Agriculture Researchers Take on Antibiotic Resistance, Milk-Fouling Infection
Dairy cattle graze at the Central Maryland Research and Education Center in Clarksville. New UMD research could clear up a major milk-spoiling infection in cows without antibiotics.
Solutions to the increasingly dire public health threat of antibiotic resistance—as well as an agricultural illness that spoils $2 billion of milk every year—could come from the same much-maligned source: viruses.
Although we generally associate them with cold and flu season, a special type of virus known as “bacteriophage” can help protect us by killing disease-causing bacteria. Benefits of this approach include reduced reliance on antibiotics, which are losing their potency because of global overuse. This in turn could shrink the direct risks and costs of antibiotic use.
Daniel Nelson, associate professor of veterinary medicine and a fellow of the Institute for Bioscience and Biotechnology Research (IBBR), and Kasey Moyes, an assistant professor of animal and avian sciences, have teamed up to deploy bacteriophage enzymes called endolysins—a specialty of Nelson’s lab—to treat bovine mastitis, a common infection in dairy cows that renders vast quantities of milk unfit for consumption.
The U.S. Department of Agriculture recently awarded Moyes and Nelson $500,000 over three years to explore the use of one of these enzymes, PlyC, as a treatment that Nelson calls “enzybiotics” (a combination of “enzyme” and “antibiotics”), to kill the bovine mastitis-causing Streptococcus uberis bacteria.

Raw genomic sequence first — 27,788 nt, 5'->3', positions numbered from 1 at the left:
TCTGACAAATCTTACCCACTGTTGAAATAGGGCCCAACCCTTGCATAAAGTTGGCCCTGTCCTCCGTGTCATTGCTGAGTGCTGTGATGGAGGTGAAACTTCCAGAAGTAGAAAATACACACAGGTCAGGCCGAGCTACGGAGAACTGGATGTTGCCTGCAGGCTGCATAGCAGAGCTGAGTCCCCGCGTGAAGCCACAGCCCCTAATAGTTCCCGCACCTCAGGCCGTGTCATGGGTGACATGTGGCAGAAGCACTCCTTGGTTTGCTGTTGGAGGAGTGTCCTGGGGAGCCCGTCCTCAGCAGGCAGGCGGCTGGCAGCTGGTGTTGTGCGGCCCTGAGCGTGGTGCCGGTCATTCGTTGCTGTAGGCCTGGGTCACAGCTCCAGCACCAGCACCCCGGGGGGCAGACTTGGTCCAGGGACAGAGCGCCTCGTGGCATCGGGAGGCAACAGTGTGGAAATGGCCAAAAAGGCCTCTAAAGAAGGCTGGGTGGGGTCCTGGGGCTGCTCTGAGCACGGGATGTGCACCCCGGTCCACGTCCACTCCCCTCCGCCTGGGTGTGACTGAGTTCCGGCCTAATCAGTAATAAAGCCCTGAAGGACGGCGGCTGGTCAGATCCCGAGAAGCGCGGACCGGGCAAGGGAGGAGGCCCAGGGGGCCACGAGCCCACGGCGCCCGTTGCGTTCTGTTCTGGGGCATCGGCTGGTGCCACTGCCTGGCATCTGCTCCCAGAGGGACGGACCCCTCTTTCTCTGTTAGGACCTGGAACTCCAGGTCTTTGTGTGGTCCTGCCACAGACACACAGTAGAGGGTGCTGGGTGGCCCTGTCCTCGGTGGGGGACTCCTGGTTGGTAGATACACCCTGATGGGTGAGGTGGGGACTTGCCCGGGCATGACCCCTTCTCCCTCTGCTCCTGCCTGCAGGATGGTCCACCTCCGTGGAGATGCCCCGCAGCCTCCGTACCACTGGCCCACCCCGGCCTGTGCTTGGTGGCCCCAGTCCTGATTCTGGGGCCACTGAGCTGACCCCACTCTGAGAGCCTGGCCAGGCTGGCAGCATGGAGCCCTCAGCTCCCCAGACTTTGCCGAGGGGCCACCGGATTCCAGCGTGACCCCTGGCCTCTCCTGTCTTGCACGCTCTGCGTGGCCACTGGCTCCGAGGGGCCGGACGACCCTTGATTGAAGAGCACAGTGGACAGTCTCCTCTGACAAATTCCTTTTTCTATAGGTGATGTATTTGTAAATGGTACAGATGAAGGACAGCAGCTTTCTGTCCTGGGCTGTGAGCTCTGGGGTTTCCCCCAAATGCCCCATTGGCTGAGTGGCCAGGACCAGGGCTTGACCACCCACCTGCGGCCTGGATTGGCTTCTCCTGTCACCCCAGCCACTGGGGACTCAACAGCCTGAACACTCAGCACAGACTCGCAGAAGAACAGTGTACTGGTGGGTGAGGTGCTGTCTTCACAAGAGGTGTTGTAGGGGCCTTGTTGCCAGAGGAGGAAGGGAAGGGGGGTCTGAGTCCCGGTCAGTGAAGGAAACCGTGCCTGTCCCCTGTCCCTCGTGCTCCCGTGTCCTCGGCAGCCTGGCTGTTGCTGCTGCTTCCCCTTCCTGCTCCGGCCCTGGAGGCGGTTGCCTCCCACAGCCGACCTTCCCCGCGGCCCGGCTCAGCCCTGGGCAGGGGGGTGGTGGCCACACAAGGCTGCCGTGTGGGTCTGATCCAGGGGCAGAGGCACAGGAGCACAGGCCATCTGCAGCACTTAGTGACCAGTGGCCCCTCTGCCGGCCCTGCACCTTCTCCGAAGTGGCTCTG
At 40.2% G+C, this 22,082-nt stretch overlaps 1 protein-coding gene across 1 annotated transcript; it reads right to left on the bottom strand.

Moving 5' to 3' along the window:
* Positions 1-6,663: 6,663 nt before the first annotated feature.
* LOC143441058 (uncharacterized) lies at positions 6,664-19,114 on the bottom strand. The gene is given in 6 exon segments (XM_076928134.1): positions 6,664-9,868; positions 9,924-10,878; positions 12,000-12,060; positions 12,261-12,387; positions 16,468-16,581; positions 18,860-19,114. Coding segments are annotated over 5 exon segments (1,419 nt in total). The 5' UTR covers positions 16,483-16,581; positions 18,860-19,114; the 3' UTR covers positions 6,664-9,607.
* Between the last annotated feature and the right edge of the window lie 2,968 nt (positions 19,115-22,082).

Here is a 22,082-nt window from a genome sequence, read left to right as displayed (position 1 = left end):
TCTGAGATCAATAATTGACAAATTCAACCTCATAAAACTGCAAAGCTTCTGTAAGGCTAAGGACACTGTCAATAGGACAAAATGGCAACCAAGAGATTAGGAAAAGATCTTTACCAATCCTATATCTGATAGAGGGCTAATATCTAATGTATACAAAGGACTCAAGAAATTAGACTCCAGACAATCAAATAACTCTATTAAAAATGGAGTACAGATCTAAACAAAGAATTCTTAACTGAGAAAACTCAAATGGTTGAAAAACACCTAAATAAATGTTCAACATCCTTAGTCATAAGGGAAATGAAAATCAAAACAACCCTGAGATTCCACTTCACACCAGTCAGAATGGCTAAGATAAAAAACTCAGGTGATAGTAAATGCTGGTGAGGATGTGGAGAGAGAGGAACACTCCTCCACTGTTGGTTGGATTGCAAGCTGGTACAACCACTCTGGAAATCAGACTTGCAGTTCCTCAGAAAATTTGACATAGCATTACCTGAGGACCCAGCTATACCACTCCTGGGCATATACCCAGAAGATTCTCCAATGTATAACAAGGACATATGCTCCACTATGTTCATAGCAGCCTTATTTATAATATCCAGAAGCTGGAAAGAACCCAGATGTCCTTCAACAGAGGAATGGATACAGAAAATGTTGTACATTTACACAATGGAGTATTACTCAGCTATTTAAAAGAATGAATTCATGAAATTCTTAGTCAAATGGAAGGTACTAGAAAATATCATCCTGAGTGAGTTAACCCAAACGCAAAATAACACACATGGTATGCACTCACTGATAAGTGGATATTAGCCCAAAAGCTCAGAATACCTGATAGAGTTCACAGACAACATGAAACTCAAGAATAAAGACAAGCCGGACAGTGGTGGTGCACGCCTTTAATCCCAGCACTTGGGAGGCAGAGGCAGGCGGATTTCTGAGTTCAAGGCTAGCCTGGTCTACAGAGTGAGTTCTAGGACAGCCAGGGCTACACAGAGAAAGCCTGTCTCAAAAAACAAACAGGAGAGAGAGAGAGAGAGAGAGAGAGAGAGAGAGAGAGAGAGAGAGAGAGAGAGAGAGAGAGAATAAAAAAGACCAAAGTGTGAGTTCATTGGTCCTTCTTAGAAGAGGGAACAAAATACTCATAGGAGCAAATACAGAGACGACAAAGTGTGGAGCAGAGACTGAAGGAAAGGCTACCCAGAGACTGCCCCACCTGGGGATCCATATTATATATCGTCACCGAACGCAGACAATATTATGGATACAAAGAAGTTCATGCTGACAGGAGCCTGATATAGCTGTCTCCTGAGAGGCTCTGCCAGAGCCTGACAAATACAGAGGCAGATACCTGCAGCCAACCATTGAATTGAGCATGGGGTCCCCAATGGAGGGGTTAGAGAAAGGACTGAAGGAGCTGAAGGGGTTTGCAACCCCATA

“Essentially, endolysins break chemical ties in the bacterial wall, and the resulting high internal pressure within the bacterial cell causes it to explode and die,” Nelson said.
The Nelson Lab will scale up production to produce consistent, high-quality PlyC for this study and future applications. The lab will also study how PlyC works to kill S. uberis and how likely it is that bacterial populations will develop resistance to the new treatment.
Moyes will assess the clinical effectiveness of PlyC in lactating dairy cows, both in treating and preventing S. uberis infection. Her group will also identify management and regulatory issues necessary for moving forward with PlyC as a new therapeutic.
“Beyond addressing the challenge of antibiotic resistance and reducing the rate of infection recurrence, PlyC is cleared by the system without any toxicity or chemical residue that may harm the animal as well as humans via consumption,” she said. “This would allow it to be implemented by both conventional and organic dairy producers.”
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